by Linda Burklin
Three years ago, I ended up in the hospital for an emergency appendectomy.
As I was going through the admission process, the nurse asked me, “Did you know you are diabetic? And that you have sky-high blood pressure?”
Well, I didn’t know—but I wasn’t surprised, either.
I’ve been morbidly obese for my entire adult life—almost forty years, despite many rigorous diets.
Both of my parents have high blood pressure, and I had gestational diabetes during my last two pregnancies. When I survived my appendectomy, they sent a “diabetes educator” to talk to me about diet. I was told to eat about 150 grams of carbs a day. I was also started on blood pressure meds, Metformin, and 30 units of insulin a day.
Fast forward to a year and a half later. I worked very hard at keeping my blood sugar under control, but I now needed 170 units of insulin a day—plus 2,000 mg of Metformin, 5 mg of Glyburide, and double the blood pressure meds I started with.
I had failed at losing any weight (despite valiant efforts) and still weighed over 300 pounds.
At my regular checkup in February of 2017, I asked why I now needed so much insulin. The response changed my life: “Because your pancreas is wearing out.”
Guess what? You only get one pancreas. I spent two days researching how to revive my pancreas, and on the third day I started my very low carb “pancreas rescue plan.” My primary goal was to cut my insulin in half. To accomplish this,
I made an ironclad commitment to myself that I would do “whatever it takes for as long as it takes.” Period.
Three weeks later I was able to eliminate insulin and have never needed it since. One month after that, I cut all my prescription meds in half.
Then I added fasting to my bag of tricks. I started fasting every other day, but eventually worked up to longer fasts of three, five, or seven days. Thanks to my extremely messed-up metabolism, I didn’t see truly stellar results with my blood sugar until the fourth or fifth day of a fast.
I continued to research and to refine my ketogenic diet. Fasting soon seemed normal, and to be honest, it was a relief not to have to worry about food after a lifetime of food addiction.
I lost 50 pounds in the first five months, but after that, my efforts to lose weight slowed considerably. Despite never cheating, I gained a few pounds in February of this year—something that has happened with every diet I have ever tried.
I knew I needed to step up my fasting game because I refuse to ever go back to where I was.
Since March, I have been doing a series of extended fasts, from five to seven days, with just a meal or two in between. Most people don’t have to take such extreme measures, but I do. Remember, I committed to doing whatever it takes for as long as it takes! I also starting walking in the evenings and acquired an exercise bike-desk.
I now weigh less than I did at my wedding back in 1981. And, I have been completely medication-free for several months.
On May 26, 2018, I hit the magic milestone of 101 pounds lost which means I am no longer obese—just overweight.
Since then, I’ve lost another nine pounds for a total of 110.
My doctor (actually, a nurse practitioner) is THRILLED with my progress and results. At my last visit she couldn’t stop raving about it. She said,
“You have gone from an out-of-control diabetic to completely turning your life around!”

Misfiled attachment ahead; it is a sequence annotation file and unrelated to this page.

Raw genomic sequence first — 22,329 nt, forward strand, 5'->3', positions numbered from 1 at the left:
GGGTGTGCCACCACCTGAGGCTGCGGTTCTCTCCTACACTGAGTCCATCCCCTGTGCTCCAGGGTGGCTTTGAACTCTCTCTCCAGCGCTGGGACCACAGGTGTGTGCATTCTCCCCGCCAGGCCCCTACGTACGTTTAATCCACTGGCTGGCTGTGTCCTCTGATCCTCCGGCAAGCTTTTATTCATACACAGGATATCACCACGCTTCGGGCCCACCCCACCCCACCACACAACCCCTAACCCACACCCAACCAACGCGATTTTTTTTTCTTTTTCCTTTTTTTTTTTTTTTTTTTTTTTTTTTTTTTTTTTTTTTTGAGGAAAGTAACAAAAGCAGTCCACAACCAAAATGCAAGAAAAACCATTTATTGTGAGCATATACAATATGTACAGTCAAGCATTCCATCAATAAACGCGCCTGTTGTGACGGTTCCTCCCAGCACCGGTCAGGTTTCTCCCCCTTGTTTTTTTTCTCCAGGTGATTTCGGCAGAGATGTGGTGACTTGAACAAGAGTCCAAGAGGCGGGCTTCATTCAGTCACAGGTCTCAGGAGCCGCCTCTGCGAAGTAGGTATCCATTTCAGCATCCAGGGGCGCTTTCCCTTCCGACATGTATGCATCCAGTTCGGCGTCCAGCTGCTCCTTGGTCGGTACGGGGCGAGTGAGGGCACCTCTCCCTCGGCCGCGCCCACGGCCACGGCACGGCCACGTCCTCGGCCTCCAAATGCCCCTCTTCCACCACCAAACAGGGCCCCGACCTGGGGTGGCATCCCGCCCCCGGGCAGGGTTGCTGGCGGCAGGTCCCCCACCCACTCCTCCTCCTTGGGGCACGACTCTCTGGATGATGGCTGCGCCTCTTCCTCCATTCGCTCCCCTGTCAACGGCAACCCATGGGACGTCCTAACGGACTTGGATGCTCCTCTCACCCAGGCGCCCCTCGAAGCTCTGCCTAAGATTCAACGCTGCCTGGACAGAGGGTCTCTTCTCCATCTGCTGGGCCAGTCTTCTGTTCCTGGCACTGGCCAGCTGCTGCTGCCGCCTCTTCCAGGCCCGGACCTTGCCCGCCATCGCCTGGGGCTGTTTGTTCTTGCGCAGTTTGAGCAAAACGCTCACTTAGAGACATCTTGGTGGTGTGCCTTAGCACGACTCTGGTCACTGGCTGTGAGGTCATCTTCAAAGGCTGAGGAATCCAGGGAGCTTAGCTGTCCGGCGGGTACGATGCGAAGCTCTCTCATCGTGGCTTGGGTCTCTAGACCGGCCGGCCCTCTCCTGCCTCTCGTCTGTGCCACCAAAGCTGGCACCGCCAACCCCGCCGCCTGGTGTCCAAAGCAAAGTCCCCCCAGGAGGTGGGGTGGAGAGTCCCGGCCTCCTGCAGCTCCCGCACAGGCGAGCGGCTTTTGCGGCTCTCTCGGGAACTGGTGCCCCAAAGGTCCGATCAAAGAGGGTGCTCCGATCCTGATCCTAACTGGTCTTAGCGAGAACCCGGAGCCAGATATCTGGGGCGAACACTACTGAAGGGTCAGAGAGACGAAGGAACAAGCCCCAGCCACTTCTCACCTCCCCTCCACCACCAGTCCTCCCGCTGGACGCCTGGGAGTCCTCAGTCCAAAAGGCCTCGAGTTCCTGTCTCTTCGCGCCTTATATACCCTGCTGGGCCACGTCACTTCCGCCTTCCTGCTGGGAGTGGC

Since all of my previous heroic weight-loss efforts had failed, when I first started this journey of low-carb eating and intermittent fasting, I didn’t believe this kind of success was possible for me. But it was! I did it!
And though I still have another 20 pounds to lose, this time I know I can do it. Because I have never in my adult life not started regaining the weight I lost by this point.
I now know that I can use fasting to stay where I am and more fasting to blast through a plateau.
Fasting doesn’t scare me because I know that for me, it’s been the most effective weapon in my weight-loss arsenal.
My top weight-loss tips:
- Go low carb/keto BEFORE you attempt any form of intermittent or extended fasting. If you’re still eating a high-carbohydrate diet, you’ll be ravenous!
- If you are diabetic and haven’t been significantly restricting your carbs, you will need to test your blood sugar very often—like once an hour—once you start eating low carb. Your insulin needs will plummet and you need to make sure you don’t get too low. Medical supervision would be preferable, in fact.
- Write a list of other things to do when you’re tempted to eat. Always ask yourself, “Am I actually hungry? Or do I just want to eat?” And remember, hunger pangs fade quite quickly.
- Avoid artificial sweeteners. Not only do they trigger an insulin response in your body, but they keep you addicted to all the high-carb foods you’re trying to avoid. Look up keto recipes online, but avoid the ones that are just artificially-sweetened versions of decadent desserts.
- Books to read: The Obesity Code* and The Complete Guide to Fasting* by Jason Fung.
- When you are tempted to feel sorry for yourself, remember: You are saving your own life.
Linda Burklin has been a storyteller and writer since childhood. Raised primarily in Africa, she wrote for and edited her college newspaper for two years while earning her English degree. Writing took a back seat during the years she was raising and home-educating her seven children. For nineteen years, she has taught writing classes to her own and other homeschooled children, and authored the Story Quest creative writing curriculum. She has maintained a daily blog for 13 years, had several short stories published, and has written a memoir (This Rich & Wondrous Earth), and seven novels. Her passion is speculative fiction.